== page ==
Baseline testing is a common topic and especially prevalent in athletics as the topic of preventing, reducing, and returning safely from concussions continues to be critical. It is relatively simple to just perform an initial single test at a given point (intake) and refer back to that data as the "baseline" or normal data, but that is unfortunately not the most accurate way to understand or determine an individual's baseline. A single point taken months in the past may not be a truly accurate representation of that individual's norm.
A prerequisite to determining a baseline is to first understand that it truly is a line and not just a single data point. With most assessments, but particularly with the Sparta Scans each assessment is a snapshot of that individual at that given point in time which can be influenced by a variety of things including current "readiness" or fatigue levels. A baseline should instead be a series of data points obtained frequently so we can help to control for a potential single outlier and get a better idea of each individual's data variability. A baseline is a range, and consistent, frequent, longitudinal assessment gives a better picture of that than any single point. This will allow practitioners to "separate the signal from the noise" and identify meaningful change from an individual's norm or baseline.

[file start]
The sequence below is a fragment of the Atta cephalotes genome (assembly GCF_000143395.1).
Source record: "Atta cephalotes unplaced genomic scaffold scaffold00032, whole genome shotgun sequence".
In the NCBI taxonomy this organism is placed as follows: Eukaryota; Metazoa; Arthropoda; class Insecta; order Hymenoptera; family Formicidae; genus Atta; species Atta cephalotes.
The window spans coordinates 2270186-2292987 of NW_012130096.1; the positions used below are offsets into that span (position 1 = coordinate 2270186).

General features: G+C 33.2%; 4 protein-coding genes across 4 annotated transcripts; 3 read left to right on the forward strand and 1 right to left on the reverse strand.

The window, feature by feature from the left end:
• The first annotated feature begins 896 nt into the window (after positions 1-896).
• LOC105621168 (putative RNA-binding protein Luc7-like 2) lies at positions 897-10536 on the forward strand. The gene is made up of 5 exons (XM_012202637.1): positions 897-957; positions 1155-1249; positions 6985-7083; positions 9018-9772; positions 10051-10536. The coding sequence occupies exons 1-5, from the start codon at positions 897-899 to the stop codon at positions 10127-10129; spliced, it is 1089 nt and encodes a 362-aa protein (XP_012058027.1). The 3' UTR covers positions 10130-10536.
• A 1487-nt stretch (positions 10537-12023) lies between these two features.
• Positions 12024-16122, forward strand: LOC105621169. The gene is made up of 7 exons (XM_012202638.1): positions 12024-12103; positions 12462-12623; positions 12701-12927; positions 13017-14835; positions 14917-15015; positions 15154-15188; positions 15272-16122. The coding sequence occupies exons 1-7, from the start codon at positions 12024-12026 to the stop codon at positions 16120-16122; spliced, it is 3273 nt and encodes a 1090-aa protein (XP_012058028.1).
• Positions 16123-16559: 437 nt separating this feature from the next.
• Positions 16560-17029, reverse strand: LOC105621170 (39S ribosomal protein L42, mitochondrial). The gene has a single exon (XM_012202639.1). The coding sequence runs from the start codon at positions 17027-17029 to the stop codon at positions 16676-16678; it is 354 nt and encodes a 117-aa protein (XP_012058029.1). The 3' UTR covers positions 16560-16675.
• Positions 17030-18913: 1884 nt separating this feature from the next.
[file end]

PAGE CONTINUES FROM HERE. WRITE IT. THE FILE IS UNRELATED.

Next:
By utilizing multiple datapoints we can understand an individual's average or mean values, as well as their normal variability or the standard deviation of the values of their data. If an individual's data falls outside of one standard deviation from their "baseline" this should alert practitioners to take a further look to determine the next steps. Oftentimes changes from baseline are actually a cause for celebration as they are a step in the right direction for a specific individual, for example, if an athlete with chronically low Load saw a significant improvement. However, at other times these changes may be cause for concern as it relates to fatigue, pain, or simply poor recovery and regeneration.
How does Sparta determine an individual's baseline?
Within the Sparta system, changes from baseline will be highlighted for each individual based on the amount of change. For this, Sparta defines an individual's "baseline" by taking the average of their last 90 days worth of data. If there is no data within the last 90 days, Sparta will utilize an average of the last 3 scans.
For further information of how we identify meaningful change check out: How does Sparta identify meaningful change?